Assert your rights in interactions with police
You’re driving down a country road. The road sign reads 45 miles per hour, but your speedometer reads 60. You see headlights emerge from the side of the road behind you, and red lights flash. You pull over. A police officer walks up to the car, flashes their light into your back seat and says “Roll down your window.”
Do you have to?
It’s startling how many people don’t know their rights or whether a police officer is making a request or a command. For the record, you don’t have to roll your window down.
A study by Kathryne Young and Christin Munsch titled, “Fact and Fiction in Constitutional Criminal Procedure,” demonstrated that college students do worse than random chance when asked about their rights. To test myself, I took a series of quizzes online and, wouldn’t you know it, I don’t know my rights very well either! Knowing the basics is one thing—the right to ask for a lawyer, to remain silent, to not be searched without a warrant—but knowing in which police-citizen conversations your participation is optional, not mandatory, or knowing what on your person they are allowed to search, is not always easy to discern. The fact that each state has different laws regarding police behavior and civilian-police interactions adds to the confusion.
Even more troubling is how citizens, regardless of how informed they are, often don’t exert their rights when interacting with police. Young and Munsch found that status and social class, not race, knowledge, gender or ethnicity, were the biggest indicators of whether a civilian exerted their rights against police. While social status being an indicator of rights assertion is problematic in its own right, I’d like to focus on knowledge and assertion as a whole.
First and foremost, knowing one’s rights and asserting them is critical to self-preservation; it is the absolute best way to avoid getting in trouble. Following police orders because you don’t want to appear suspicious or because you have nothing to hide aren’t good reasons to do so. Unless you’re in a situation in which you’re absolutely sure you won’t get in trouble, the best course of action is not to answer any questions, or really to talk at all unless a lawyer is present. Even if a person knowing their rights hasn’t shown to be an indicator of whether they’ll assert them, it can’t hurt, and it may be a source of confidence in their next encounter with law enforcement.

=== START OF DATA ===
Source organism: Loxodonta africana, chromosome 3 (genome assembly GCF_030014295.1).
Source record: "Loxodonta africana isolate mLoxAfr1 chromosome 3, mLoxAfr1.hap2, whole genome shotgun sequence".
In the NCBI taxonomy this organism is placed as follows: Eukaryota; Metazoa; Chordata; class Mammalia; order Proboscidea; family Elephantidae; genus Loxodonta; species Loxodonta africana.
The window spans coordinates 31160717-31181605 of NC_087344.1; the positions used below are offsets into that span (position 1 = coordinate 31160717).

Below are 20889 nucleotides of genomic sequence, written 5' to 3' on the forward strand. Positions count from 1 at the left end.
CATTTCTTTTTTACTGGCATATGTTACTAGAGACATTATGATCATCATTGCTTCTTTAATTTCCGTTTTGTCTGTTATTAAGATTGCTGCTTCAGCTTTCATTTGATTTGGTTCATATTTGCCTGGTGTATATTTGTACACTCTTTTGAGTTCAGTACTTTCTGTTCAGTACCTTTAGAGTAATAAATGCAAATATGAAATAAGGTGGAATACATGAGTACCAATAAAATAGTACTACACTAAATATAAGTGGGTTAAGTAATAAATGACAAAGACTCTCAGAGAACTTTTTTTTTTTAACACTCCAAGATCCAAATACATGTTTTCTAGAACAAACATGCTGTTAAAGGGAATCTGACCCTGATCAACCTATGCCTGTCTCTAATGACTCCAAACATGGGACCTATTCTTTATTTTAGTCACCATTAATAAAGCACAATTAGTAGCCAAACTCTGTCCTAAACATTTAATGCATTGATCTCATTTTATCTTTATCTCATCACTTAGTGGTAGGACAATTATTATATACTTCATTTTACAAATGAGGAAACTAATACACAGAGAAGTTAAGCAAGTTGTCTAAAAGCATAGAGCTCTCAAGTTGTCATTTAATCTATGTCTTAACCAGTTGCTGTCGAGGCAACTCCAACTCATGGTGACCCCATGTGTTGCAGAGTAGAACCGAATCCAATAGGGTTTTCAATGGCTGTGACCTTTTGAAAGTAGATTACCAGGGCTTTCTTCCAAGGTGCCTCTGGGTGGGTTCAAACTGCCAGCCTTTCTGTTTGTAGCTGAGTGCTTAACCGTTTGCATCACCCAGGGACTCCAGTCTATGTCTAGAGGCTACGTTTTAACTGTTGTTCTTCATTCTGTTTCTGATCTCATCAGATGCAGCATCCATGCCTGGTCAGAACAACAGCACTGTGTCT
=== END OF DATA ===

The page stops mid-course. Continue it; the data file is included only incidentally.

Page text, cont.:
It’s important to note that police aren’t mythical beings or some kind of anointed high body; they’re around to serve and protect. Police are still civilians, like you and me, and while it is best to treat them with full respect, they aren’t the sergeant to your private; their word is often not an end-all.
So, if you’re informed, speak up, regardless of the officer’s tone. If it is within your rights to refuse an order, you should do it confidently and persistently. If police are searching you, your car or your belongings without your consent, say so firmly and multiple times. If you’ve been pulled over or stopped without cause, ask if you are free to go. If they don’t answer or dodge the question, ask again. Knowledge and confidence could save you from ponying up the money for a lawyer or spending time behind bars.
On a societal level, assertion of rights may be more important than ever. Internet surveillance is far more advanced than anything the Founding Fathers could have ever dreamed. Facebook can learn almost anything about you, corporations buy data to customize ad experiences for internet users, correspondence can no longer be burned in a fireplace but instead lives on in perpetuity, and government programs like the Patriot Act allow for unprecedented government surveillance. None of this appears to be changing anytime soon. Technology will only improve and resisting its Big Brother effects will require a massive collective effort.
Even if there isn’t much to be done with technological surveillance at the moment, a movement to educate society on their rights and encourage their assertion could be a meaningful precursor to national changes. I’m sure many Americans believe the rights we possess today should be considered human rights—inalienable and due at birth—but for thousands of years, and in many places today, humans had no constitution to protect them. We must honor the extraordinary rights we have today by asserting them to protect ourselves and to establish, as a nation, we will accept no affronts to our privacy, our property or bodies.
Evan Gaudette is a Collegian columnist and can be reached at firstname.lastname@example.org.